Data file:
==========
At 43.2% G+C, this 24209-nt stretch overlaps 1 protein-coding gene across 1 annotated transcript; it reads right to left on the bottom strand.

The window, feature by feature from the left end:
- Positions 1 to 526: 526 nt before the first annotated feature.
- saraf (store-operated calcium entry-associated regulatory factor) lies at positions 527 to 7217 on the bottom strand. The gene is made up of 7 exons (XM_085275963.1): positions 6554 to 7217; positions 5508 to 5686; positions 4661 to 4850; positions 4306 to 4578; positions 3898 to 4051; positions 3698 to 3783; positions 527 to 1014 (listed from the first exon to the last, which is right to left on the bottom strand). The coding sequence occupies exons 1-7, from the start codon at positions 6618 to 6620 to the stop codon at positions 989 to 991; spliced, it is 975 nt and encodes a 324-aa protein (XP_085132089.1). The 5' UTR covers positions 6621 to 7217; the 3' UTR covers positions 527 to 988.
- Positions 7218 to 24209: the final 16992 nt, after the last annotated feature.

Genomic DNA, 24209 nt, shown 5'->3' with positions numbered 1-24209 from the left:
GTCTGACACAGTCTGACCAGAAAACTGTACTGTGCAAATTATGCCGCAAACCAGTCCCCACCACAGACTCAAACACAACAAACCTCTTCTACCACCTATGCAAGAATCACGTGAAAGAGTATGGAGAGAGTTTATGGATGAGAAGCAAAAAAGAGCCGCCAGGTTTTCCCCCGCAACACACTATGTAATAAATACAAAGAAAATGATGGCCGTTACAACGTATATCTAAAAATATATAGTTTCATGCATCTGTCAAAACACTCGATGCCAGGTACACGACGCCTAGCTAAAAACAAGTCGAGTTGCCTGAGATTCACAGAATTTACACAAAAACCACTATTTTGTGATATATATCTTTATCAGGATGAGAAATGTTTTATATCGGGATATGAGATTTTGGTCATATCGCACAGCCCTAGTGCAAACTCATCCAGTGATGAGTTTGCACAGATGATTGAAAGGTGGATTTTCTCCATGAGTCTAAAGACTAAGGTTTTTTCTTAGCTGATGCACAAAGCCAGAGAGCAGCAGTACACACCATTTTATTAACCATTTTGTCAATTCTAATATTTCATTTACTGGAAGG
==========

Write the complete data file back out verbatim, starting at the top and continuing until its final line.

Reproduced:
At 43.2% G+C, this 24209-nt stretch overlaps 1 protein-coding gene across 1 annotated transcript; it reads right to left on the bottom strand.

The window, feature by feature from the left end:
- Positions 1 to 526: 526 nt before the first annotated feature.
- saraf (store-operated calcium entry-associated regulatory factor) lies at positions 527 to 7217 on the bottom strand. The gene is made up of 7 exons (XM_085275963.1): positions 6554 to 7217; positions 5508 to 5686; positions 4661 to 4850; positions 4306 to 4578; positions 3898 to 4051; positions 3698 to 3783; positions 527 to 1014 (listed from the first exon to the last, which is right to left on the bottom strand). The coding sequence occupies exons 1-7, from the start codon at positions 6618 to 6620 to the stop codon at positions 989 to 991; spliced, it is 975 nt and encodes a 324-aa protein (XP_085132089.1). The 5' UTR covers positions 6621 to 7217; the 3' UTR covers positions 527 to 988.
- Positions 7218 to 24209: the final 16992 nt, after the last annotated feature.

Genomic DNA, 24209 nt, shown 5'->3' with positions numbered 1-24209 from the left:
GTCTGACACAGTCTGACCAGAAAACTGTACTGTGCAAATTATGCCGCAAACCAGTCCCCACCACAGACTCAAACACAACAAACCTCTTCTACCACCTATGCAAGAATCACGTGAAAGAGTATGGAGAGAGTTTATGGATGAGAAGCAAAAAAGAGCCGCCAGGTTTTCCCCCGCAACACACTATGTAATAAATACAAAGAAAATGATGGCCGTTACAACGTATATCTAAAAATATATAGTTTCATGCATCTGTCAAAACACTCGATGCCAGGTACACGACGCCTAGCTAAAAACAAGTCGAGTTGCCTGAGATTCACAGAATTTACACAAAAACCACTATTTTGTGATATATATCTTTATCAGGATGAGAAATGTTTTATATCGGGATATGAGATTTTGGTCATATCGCACAGCCCTAGTGCAAACTCATCCAGTGATGAGTTTGCACAGATGATTGAAAGGTGGATTTTCTCCATGAGTCTAAAGACTAAGGTTTTTTCTTAGCTGATGCACAAAGCCAGAGAGCAGCAGTACACACCATTTTATTAACCATTTTGTCAATTCTAATATTTCATTTACTGGAAGG